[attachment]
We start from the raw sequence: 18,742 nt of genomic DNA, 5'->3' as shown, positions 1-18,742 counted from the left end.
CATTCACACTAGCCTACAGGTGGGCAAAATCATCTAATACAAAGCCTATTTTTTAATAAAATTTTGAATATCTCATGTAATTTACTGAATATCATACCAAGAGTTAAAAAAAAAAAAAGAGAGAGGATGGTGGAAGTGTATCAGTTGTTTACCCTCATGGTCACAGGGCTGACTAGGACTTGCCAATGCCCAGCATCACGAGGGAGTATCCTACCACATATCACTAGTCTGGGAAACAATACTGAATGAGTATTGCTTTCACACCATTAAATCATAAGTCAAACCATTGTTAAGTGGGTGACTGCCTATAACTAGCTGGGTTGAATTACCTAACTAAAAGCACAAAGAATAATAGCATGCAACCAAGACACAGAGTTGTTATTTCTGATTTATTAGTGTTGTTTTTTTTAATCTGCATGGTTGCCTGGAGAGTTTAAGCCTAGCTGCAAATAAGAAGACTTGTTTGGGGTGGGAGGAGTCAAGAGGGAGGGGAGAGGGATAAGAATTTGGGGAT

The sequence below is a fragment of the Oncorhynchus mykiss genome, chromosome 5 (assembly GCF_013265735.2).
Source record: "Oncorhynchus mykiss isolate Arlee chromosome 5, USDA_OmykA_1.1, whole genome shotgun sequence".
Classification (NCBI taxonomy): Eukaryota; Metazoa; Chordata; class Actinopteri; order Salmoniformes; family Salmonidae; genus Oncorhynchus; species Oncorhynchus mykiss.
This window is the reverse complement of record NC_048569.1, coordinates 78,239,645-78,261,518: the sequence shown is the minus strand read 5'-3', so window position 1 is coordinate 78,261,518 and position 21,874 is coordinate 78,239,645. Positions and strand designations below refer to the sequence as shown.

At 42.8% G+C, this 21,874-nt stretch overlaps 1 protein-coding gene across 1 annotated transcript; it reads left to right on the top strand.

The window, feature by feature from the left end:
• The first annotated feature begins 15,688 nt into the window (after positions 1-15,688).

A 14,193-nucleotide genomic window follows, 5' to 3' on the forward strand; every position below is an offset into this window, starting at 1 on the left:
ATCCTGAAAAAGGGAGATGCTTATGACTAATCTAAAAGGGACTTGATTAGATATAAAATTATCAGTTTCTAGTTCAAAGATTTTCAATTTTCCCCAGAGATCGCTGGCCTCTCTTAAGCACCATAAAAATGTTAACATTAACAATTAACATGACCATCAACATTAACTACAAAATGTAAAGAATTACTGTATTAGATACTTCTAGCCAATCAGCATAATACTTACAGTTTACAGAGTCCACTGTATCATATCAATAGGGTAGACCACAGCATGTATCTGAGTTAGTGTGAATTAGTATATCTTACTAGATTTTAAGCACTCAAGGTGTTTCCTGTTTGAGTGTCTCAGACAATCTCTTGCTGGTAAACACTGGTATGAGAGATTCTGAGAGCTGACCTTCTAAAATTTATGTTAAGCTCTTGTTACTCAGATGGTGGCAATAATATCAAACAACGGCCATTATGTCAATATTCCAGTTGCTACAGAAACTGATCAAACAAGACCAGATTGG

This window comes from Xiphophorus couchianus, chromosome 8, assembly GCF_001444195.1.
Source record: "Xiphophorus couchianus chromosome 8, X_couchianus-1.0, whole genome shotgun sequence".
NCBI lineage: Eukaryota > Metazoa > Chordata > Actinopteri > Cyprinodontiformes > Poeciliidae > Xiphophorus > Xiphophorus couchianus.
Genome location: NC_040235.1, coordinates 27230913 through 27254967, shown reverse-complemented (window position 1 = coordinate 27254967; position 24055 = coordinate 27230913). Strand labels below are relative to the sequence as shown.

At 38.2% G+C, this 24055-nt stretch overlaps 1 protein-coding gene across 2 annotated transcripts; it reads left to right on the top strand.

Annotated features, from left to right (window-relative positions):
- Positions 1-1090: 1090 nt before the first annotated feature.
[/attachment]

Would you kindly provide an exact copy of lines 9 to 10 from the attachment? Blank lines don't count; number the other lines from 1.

• The first annotated feature begins 15,688 nt into the window (after positions 1-15,688).

A 14,193-nucleotide genomic window follows, 5' to 3' on the forward strand; every position below is an offset into this window, starting at 1 on the left: